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Flashcards in Carbon Dioxide Transport Deck (16)
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What are the 3 ways CO2 is transported in the blood?

  • Dissolved (approx 10%)
  • Carbamino compounds (approx 21%)
  • Bicarbonate (approx 69%)



What are the approxiamte partial pressures of CO2 in:

Venous blood


Arterial blood

Venous blood: 6.5kPa

Alveoli: 5.3 kPa

Arterial blood: 5.3kPa


Explain how CO2 is transported dissolved in the blood

Reacts with water to form carbonic acid (H2CO3) which then dissociates to form HCO3- and H+. This happens slowly in plasma due to the existing high concentration of HCO3-.

This is a negligible amount 



What are weak and strong acids?

Strong acids:

  • Completely dissociate in water, releasing large amounts of H+
  • E.g. HCl → Cl- + H+

Weak acids:

  • Incompletely dissociate in water, forming a buffer pair with their conjugate base until they reach equilibrium. Reversibly bind Hin response to Hconcentrations. 
  • E.g. Carbonic acid H2CO3  → H+ + HCO3-



What is normal blood pH?



What are volatile and non-volatile acids?

Volatile acids:

  • More easily vapourised
  • Excreted by lungs
  • 1400 mmol Hproduced per day by aerobic metabolism and CO2 production by tissues.

Non-volatile acids:

  • Not easily vapourised
  • 70-100mmol H+ produced per day by other metabolic processes
  • Excreted by kidneys 


How is CO2 transported in the blood as carbamino compounds?

Formed when CO2 reacts with protein amino groups

CO2 + protein NH2  → protein-NHCOOH



What determines the amount of H+ (and therefore pH) in the blood?

Amount of bicarbonate (reduces amount of H+)

Amount of CO2 (increases amount of H+)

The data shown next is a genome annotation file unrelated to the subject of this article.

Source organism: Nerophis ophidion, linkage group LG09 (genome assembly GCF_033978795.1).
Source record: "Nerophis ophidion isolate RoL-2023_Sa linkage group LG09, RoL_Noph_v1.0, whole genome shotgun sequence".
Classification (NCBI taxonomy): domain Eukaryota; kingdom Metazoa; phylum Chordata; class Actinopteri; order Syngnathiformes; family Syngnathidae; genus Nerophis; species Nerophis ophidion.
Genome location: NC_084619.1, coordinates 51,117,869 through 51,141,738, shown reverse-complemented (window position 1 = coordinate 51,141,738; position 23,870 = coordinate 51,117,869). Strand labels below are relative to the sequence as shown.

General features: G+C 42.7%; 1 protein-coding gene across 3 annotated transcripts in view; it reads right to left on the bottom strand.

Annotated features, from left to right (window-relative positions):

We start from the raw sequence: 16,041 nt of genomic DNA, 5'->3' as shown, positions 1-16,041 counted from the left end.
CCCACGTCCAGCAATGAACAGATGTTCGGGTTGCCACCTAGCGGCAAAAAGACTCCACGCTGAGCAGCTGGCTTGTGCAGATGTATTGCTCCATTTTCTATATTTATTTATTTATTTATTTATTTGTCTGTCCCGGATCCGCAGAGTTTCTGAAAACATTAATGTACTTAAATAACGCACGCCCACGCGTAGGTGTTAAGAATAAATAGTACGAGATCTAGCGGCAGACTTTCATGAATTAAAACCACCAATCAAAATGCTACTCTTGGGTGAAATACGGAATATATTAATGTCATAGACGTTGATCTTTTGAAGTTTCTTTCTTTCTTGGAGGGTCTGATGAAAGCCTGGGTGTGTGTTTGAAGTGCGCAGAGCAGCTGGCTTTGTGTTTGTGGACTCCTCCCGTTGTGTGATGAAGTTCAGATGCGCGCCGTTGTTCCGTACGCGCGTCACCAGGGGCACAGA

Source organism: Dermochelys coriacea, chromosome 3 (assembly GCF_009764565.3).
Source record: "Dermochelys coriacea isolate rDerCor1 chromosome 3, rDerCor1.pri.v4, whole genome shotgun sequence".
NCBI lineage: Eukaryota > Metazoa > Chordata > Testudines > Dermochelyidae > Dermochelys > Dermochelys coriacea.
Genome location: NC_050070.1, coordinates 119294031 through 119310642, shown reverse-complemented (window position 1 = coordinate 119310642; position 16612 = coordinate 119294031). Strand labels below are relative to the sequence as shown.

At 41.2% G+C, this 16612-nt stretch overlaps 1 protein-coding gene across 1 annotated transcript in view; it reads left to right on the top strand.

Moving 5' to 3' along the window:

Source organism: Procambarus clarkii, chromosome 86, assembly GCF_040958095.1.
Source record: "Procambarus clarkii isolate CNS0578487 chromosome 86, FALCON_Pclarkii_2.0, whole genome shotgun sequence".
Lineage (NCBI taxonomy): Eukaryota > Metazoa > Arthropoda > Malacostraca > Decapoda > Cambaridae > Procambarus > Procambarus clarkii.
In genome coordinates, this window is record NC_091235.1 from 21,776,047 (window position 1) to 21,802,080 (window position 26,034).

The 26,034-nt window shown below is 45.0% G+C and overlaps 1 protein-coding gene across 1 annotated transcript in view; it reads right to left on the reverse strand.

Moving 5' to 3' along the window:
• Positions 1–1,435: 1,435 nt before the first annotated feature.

Explain the Henderson-Hasselbach equation

pH = pK + log10 [HCO3-] / COx 0.23

Allows measurement of pH using CO2 and HCO3- concentrations.

pK= constant for the reaction


What are the physiological buffer systems?

Respiratory (rapid):

  • If the body produces too much acid, Hreacts with HCO3- ions to produce CO2
  • CO2 excreted by the lungs

Renal (slow):

  • If pCO2 is too high, the kidneys excrete less HCO3-
  • HCO3- in plasma is raised, restoring pH

CO2 + H2O ⇔ HCO3+ H+




How is CO2 transported as bicarbonate?

In red blood cells, CO2 and water are converted to HCO3- and H+, catalysed by carbonic anhydrase. 

This reaction is further promoted as the products of the reaction are removed:

  • H+ is buffered by histidine residues on Hb  → HHb
  • Excess HCO3- leaves the red blood cell in exchange for Cl- via the Cl-/ HCO3- exchanger (chloride/hamburger shift)

The end result of these reactions is that the majority of CO2 is transported in the blood as HCO3-


Describe the buffering ability of haemoglobin

The ability of haemoglobin to buffer His enhanced by deoxygenation, therefore venous blood can carry more H+ than arterial.


What happens if O2 is given up by the Hb without taking up CO2?

The pH of the cell will rise as excess H+ will be buffered by deoxygenated Hb.

The cell will become alkaline


What is the effect of Hb taking up CO2 on O2 avidity?

What is the effect of Hb giving up O2 on CO2 avidity?

Hb avidity for oxygen reduces with its uptake of COby modifying making Hb more tense (Bohr shift)

Hb avidity for CO2 increases as it gives up Oby making Hb more relaxed (Haldane effect)


In which direction does the oxygen dissociation curve shift to the left and right?

What does this mean for O2 avidity?

Shift to the left:

  • Alkaline conditions
  • For any given pO2, Hb binds more O2

Shift to the right:

  • Acidic conditions
  • For any given pO2, Hb binds less O2